Rather, we are speaking here about an ancient discipline of restricting the use of a good thing that belongs to this world and the domain of the flesh, in order to intensify our spiritual preparation for an immense spiritual good, our longing for it and savoring of it. One could put it this way: if we never do anything to emphasize to ourselves the magnitude of what we are doing when we receive Our Lord, and we never take pains to subordinate the lesser to the greater, we could run the risk of trivializing the sacrament and not actually making it the “font and apex” of our entire Christian life.

The point is not to take on extreme penances, but to recognize that we will glorify God and benefit our souls by forcing ourselves to lean less on the corruptible flesh and more on the immortal spirit. This is not an unhealthy dualism but a level-headed Christian sense of priorities in life—what might be called a “preferential option for heaven.” 

In the words of St Paul: “Mind the things that are above, not the things that are upon the earth. For you are dead; and your life is hid with Christ in God” (Col 3:2–3).

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Peter Kwasniewski, Thomistic theologian, liturgical scholar, and choral composer, is a graduate of Thomas Aquinas College in California (B.A. Liberal Arts) and The Catholic University of America in Washington, DC (M.A. and Ph.D. in Philosophy). He taught at the International Theological Institute in Austria and the Franciscan University of Steubenville’s Austria Program, then helped establish Wyoming Catholic College in 2006. There he taught theology, philosophy, music, and art history and directed the choirs until leaving in 2018 to devote himself full-time to writing and lecturing.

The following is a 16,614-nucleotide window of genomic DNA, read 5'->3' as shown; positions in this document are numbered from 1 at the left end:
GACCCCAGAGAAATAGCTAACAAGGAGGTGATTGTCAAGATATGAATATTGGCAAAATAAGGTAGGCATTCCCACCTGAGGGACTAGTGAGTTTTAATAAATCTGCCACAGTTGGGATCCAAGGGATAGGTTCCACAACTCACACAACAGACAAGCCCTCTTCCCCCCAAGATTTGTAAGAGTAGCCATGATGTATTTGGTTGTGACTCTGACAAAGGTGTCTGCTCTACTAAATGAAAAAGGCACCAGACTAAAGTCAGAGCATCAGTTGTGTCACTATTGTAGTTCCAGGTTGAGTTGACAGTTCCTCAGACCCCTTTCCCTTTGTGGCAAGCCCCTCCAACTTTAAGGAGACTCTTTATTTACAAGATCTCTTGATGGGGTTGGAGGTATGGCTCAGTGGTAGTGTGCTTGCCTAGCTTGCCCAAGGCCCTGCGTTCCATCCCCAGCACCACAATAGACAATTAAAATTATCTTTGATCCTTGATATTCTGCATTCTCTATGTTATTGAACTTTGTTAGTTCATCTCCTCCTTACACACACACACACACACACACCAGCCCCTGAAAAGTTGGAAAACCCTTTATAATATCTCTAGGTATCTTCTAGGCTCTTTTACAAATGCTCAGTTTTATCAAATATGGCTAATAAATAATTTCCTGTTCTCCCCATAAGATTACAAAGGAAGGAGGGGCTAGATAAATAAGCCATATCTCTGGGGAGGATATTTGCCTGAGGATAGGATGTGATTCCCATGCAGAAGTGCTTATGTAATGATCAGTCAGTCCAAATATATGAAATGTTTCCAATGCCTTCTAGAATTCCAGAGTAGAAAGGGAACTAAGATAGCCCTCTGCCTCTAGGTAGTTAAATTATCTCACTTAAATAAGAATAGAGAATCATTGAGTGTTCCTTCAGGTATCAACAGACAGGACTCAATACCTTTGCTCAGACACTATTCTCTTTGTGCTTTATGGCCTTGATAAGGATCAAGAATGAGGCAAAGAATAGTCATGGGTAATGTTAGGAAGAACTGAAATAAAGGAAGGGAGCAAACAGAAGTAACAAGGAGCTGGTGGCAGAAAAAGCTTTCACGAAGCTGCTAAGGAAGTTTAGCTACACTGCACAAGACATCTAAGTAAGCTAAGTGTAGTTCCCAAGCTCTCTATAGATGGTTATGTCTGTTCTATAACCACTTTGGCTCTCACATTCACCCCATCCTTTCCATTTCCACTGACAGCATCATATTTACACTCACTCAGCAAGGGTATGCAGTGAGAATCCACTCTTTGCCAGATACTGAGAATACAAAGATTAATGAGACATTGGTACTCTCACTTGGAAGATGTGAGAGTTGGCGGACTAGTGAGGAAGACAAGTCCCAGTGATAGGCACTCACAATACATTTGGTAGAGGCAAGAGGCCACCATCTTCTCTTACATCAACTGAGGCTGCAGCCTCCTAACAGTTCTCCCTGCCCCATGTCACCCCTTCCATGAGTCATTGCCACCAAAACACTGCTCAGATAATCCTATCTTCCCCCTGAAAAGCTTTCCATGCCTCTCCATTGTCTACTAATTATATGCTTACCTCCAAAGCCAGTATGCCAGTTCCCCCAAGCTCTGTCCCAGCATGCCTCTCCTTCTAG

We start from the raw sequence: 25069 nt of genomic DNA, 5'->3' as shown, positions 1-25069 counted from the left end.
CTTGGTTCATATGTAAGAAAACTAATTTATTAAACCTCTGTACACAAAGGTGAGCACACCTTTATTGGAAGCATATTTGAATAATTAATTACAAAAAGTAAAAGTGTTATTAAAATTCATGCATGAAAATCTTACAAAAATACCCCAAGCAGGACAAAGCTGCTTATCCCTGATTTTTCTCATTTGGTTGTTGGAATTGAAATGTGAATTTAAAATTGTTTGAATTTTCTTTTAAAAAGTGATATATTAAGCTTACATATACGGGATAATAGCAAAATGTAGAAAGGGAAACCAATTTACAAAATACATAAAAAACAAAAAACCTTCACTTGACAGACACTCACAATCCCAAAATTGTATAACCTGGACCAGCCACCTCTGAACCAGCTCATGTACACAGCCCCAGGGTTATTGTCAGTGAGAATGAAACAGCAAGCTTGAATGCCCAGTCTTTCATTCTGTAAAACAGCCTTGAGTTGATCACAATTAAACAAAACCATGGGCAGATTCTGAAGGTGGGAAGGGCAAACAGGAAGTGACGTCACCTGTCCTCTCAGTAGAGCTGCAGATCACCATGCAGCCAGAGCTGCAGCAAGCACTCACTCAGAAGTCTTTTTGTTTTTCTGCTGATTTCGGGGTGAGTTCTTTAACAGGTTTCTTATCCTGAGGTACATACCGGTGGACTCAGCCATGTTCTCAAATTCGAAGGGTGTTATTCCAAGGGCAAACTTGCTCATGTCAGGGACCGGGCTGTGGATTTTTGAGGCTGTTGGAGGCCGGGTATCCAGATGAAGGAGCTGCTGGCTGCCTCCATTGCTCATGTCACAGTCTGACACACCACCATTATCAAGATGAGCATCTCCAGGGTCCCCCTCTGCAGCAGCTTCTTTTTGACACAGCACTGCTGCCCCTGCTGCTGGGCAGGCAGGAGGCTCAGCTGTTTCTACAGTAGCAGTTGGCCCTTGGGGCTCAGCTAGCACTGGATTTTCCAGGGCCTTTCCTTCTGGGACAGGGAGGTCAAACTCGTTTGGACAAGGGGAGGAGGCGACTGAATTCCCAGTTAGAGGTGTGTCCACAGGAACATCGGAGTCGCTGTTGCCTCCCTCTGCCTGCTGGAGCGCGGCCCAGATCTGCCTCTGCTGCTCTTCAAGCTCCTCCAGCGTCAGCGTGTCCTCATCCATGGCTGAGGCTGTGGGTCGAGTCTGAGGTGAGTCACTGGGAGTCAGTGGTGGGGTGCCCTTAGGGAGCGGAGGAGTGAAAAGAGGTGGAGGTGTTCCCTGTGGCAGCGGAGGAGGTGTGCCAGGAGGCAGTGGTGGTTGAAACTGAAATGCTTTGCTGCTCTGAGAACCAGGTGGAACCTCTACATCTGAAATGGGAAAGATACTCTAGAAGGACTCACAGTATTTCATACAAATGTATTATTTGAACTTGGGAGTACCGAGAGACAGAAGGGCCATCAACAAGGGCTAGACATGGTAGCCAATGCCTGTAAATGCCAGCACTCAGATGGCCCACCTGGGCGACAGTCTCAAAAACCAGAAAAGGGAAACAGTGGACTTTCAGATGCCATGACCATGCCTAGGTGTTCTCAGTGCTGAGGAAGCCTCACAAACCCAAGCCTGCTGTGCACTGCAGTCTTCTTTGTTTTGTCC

Today he contributes regularly to many websites and publications, including New Liturgical Movement, OnePeterFive, LifeSiteNews, Rorate Caeli, The Remnant, and Catholic Family News, and has published thirteen books, including four on traditional Catholicism: Resurgent in the Midst of Crisis (Angelico, 2014, also available in Czech, Polish, German, Portuguese, Spanish, and Belarusian), Noble Beauty, Transcendent Holiness (Angelico, 2017), Tradition and Sanity (Angelico, 2018), and Reclaiming Our Roman Catholic Birthright: The Genius and Timeliness of the Traditional Latin Mass (Angelico, 2020). His work has been translated into at least eighteen languages.

Kwasniewski is a scholar of The Aquinas Institute in Green Bay, which is publishing the Opera Omnia of the Angelic Doctor, a Fellow of the Albertus Magnus Center for Scholastic Studies, and a Senior Fellow of the St. Paul Center. He has published over a thousand articles on Thomistic thought, sacramental and liturgical theology, the history and aesthetics of music, and the social doctrine of the Church.

For news, information, article links, sacred music, and the home of Os Justi Press, visit his personal website,